Last week I posted 31 activities to help you enjoy simple pleasures. Today’s activity is to give something away. Why do I consider giving something away a simple pleasure?
Because the act of being generous has all sorts of short and long-term benefits, both to the giver and to society at large.
What do I mean by acts of generosity?
Things like: Volunteering. Donating to charity. Helping a friend or neighbor. Going out of one’s way to assist a coworker. Tipping generously rather than stingily. Giving presents with joy rather than obligation. Random acts of kindness. Being quick to praise another’s accomplishments. Giving free products or services to customers.
Why are such things good for us? Studies show that being generous can:
- Reduce stress
- Improve your mood
- Make you feel good about yourself
- Lead to a greater likelihood of success (because generosity trumps selfishness in any social or work-related arena)
Also, studies show that those who make a habit of giving to others:
- Have lower blood pressure
- Live longer
- Are more satisfied with their life
- Find more satisfaction in their work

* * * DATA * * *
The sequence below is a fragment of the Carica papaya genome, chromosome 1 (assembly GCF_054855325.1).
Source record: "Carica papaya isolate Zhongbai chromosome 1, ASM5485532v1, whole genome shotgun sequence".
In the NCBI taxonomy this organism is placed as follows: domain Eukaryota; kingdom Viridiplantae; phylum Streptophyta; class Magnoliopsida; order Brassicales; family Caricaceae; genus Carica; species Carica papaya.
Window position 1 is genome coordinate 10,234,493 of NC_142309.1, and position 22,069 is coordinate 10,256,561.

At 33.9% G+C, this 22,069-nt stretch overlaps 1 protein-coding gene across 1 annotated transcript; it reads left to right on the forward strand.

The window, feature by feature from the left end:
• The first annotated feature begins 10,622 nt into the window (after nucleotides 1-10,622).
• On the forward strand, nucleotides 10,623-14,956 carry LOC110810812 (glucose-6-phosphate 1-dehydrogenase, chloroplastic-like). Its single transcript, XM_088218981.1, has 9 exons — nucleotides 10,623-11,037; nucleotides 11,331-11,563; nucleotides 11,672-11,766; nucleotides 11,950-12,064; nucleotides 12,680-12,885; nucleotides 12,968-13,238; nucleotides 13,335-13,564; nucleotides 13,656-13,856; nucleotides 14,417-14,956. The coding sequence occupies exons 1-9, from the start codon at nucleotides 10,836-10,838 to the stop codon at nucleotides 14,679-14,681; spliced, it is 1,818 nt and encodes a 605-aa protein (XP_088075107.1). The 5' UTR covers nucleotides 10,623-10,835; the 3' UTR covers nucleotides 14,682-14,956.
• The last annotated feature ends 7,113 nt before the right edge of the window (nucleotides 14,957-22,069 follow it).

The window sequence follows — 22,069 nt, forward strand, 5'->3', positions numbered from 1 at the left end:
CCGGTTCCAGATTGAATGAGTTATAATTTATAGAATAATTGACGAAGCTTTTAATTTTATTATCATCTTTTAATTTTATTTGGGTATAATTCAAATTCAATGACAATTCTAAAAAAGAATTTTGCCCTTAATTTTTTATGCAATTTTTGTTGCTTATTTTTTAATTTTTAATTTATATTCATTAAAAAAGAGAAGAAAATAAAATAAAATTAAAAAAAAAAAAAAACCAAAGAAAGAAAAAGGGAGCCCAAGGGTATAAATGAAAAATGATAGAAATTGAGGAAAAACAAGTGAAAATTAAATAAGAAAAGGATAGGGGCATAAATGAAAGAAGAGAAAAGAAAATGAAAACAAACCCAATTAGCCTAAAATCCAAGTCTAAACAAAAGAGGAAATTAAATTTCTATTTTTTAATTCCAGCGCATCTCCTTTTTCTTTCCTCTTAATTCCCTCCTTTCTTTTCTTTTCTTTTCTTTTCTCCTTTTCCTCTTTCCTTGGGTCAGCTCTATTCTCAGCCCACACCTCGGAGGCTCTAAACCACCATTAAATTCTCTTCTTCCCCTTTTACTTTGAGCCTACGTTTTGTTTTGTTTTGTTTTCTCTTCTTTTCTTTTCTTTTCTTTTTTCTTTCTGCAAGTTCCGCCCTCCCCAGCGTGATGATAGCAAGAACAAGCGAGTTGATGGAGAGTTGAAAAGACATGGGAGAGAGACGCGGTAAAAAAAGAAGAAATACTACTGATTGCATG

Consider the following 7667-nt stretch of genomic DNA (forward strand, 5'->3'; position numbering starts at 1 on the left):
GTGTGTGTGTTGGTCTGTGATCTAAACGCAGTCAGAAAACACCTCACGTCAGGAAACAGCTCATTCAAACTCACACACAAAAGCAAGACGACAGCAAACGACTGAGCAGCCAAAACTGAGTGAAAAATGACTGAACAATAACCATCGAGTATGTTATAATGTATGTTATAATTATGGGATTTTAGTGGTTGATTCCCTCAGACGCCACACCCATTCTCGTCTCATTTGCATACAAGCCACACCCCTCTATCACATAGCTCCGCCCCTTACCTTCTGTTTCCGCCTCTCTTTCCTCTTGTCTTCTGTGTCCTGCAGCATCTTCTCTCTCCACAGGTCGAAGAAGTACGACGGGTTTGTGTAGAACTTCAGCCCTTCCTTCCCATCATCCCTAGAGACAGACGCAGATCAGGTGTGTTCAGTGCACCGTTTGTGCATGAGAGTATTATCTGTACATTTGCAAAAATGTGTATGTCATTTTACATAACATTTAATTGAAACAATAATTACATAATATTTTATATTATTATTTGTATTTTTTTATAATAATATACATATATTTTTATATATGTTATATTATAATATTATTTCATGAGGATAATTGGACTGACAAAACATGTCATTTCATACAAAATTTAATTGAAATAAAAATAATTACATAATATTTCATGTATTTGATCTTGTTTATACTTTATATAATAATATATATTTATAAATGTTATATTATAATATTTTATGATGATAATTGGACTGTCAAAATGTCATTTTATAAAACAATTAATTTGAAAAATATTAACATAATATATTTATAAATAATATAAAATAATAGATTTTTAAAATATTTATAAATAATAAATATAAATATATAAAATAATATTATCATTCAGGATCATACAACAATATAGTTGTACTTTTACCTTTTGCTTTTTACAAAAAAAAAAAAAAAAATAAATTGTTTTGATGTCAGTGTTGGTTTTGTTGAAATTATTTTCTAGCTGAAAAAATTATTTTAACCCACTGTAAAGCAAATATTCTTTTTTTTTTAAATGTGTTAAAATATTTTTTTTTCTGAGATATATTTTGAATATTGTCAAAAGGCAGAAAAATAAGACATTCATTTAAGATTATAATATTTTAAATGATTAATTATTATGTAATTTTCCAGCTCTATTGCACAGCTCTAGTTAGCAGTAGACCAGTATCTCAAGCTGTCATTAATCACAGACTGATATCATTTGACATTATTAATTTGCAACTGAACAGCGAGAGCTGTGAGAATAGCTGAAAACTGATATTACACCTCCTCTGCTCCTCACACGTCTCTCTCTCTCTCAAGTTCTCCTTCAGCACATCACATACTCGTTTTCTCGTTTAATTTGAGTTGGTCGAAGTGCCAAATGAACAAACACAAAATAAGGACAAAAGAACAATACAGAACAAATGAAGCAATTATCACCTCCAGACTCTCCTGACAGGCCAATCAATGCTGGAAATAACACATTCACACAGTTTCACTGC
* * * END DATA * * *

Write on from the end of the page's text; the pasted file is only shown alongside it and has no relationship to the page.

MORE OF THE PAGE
- Have stronger marriages
- Are less likely to feel depressed
Pretty clear, right? Developing a habit of generosity is good for the soul.
Unfortunately, despite its benefits, generosity is not necessarily easy. We must fight against our society’s every-man-for-himself, self -indulgent attitudes, and the high value many were taught to place on frugalness.
For most of us, a generous mindset requires intentionality, particularly in those areas we are least prone to be generous. Where do you struggle most with generosity?
- Giving your time?
- Donating you hard-earned money?
- Giving gifts?
- A willingness to give your stuff away, or sell it for less than it might be worth, in order to benefit others?
- Making the effort to speak encouragement and praise to others?
I hope that you will choose generosity today. What can you give away that will benefit someone else?
You have not lived today until you have done something for someone who can never repay you. — John Bunyan